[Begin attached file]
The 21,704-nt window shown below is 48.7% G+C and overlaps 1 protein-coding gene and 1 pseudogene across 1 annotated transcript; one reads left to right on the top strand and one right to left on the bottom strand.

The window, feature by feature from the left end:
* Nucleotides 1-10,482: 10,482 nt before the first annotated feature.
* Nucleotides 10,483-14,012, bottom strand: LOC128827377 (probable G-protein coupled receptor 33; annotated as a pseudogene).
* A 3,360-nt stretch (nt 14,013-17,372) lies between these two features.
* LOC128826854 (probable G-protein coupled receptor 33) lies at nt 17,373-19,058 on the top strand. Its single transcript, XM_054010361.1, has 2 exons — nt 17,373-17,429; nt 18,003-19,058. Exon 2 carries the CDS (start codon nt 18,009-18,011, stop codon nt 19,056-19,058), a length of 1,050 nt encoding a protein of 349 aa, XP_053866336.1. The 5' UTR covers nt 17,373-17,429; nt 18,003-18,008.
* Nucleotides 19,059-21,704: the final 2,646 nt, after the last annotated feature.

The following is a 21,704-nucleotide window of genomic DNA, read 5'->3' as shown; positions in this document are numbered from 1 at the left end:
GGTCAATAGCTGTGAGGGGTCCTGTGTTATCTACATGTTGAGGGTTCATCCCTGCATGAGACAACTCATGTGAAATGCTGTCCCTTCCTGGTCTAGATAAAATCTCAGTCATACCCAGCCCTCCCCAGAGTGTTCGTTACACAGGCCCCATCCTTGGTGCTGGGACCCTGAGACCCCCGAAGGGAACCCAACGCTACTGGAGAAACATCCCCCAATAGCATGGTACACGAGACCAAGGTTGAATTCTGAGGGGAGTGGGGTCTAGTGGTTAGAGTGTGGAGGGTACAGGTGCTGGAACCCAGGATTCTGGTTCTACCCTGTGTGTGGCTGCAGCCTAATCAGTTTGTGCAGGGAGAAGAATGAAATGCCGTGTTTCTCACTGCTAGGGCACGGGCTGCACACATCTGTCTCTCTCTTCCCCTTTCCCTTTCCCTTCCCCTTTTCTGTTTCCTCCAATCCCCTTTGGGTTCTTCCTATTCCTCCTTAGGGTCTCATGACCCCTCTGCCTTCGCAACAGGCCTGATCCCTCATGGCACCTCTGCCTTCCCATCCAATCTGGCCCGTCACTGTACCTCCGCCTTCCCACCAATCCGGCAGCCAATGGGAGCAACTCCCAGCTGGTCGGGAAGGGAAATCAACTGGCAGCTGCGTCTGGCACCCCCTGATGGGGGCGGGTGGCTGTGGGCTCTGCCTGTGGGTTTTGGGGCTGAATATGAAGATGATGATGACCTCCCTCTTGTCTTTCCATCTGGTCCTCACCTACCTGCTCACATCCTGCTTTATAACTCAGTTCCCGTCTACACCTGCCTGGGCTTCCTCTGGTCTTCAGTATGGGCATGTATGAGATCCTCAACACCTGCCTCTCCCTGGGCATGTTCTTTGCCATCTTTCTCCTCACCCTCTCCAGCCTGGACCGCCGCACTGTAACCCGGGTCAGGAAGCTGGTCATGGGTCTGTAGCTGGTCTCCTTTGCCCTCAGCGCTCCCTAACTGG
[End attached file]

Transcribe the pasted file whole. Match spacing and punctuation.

The 21,704-nt window shown below is 48.7% G+C and overlaps 1 protein-coding gene and 1 pseudogene across 1 annotated transcript; one reads left to right on the top strand and one right to left on the bottom strand.

The window, feature by feature from the left end:
* Nucleotides 1-10,482: 10,482 nt before the first annotated feature.
* Nucleotides 10,483-14,012, bottom strand: LOC128827377 (probable G-protein coupled receptor 33; annotated as a pseudogene).
* A 3,360-nt stretch (nt 14,013-17,372) lies between these two features.
* LOC128826854 (probable G-protein coupled receptor 33) lies at nt 17,373-19,058 on the top strand. Its single transcript, XM_054010361.1, has 2 exons — nt 17,373-17,429; nt 18,003-19,058. Exon 2 carries the CDS (start codon nt 18,009-18,011, stop codon nt 19,056-19,058), a length of 1,050 nt encoding a protein of 349 aa, XP_053866336.1. The 5' UTR covers nt 17,373-17,429; nt 18,003-18,008.
* Nucleotides 19,059-21,704: the final 2,646 nt, after the last annotated feature.

The following is a 21,704-nucleotide window of genomic DNA, read 5'->3' as shown; positions in this document are numbered from 1 at the left end:
GGTCAATAGCTGTGAGGGGTCCTGTGTTATCTACATGTTGAGGGTTCATCCCTGCATGAGACAACTCATGTGAAATGCTGTCCCTTCCTGGTCTAGATAAAATCTCAGTCATACCCAGCCCTCCCCAGAGTGTTCGTTACACAGGCCCCATCCTTGGTGCTGGGACCCTGAGACCCCCGAAGGGAACCCAACGCTACTGGAGAAACATCCCCCAATAGCATGGTACACGAGACCAAGGTTGAATTCTGAGGGGAGTGGGGTCTAGTGGTTAGAGTGTGGAGGGTACAGGTGCTGGAACCCAGGATTCTGGTTCTACCCTGTGTGTGGCTGCAGCCTAATCAGTTTGTGCAGGGAGAAGAATGAAATGCCGTGTTTCTCACTGCTAGGGCACGGGCTGCACACATCTGTCTCTCTCTTCCCCTTTCCCTTTCCCTTCCCCTTTTCTGTTTCCTCCAATCCCCTTTGGGTTCTTCCTATTCCTCCTTAGGGTCTCATGACCCCTCTGCCTTCGCAACAGGCCTGATCCCTCATGGCACCTCTGCCTTCCCATCCAATCTGGCCCGTCACTGTACCTCCGCCTTCCCACCAATCCGGCAGCCAATGGGAGCAACTCCCAGCTGGTCGGGAAGGGAAATCAACTGGCAGCTGCGTCTGGCACCCCCTGATGGGGGCGGGTGGCTGTGGGCTCTGCCTGTGGGTTTTGGGGCTGAATATGAAGATGATGATGACCTCCCTCTTGTCTTTCCATCTGGTCCTCACCTACCTGCTCACATCCTGCTTTATAACTCAGTTCCCGTCTACACCTGCCTGGGCTTCCTCTGGTCTTCAGTATGGGCATGTATGAGATCCTCAACACCTGCCTCTCCCTGGGCATGTTCTTTGCCATCTTTCTCCTCACCCTCTCCAGCCTGGACCGCCGCACTGTAACCCGGGTCAGGAAGCTGGTCATGGGTCTGTAGCTGGTCTCCTTTGCCCTCAGCGCTCCCTAACTGG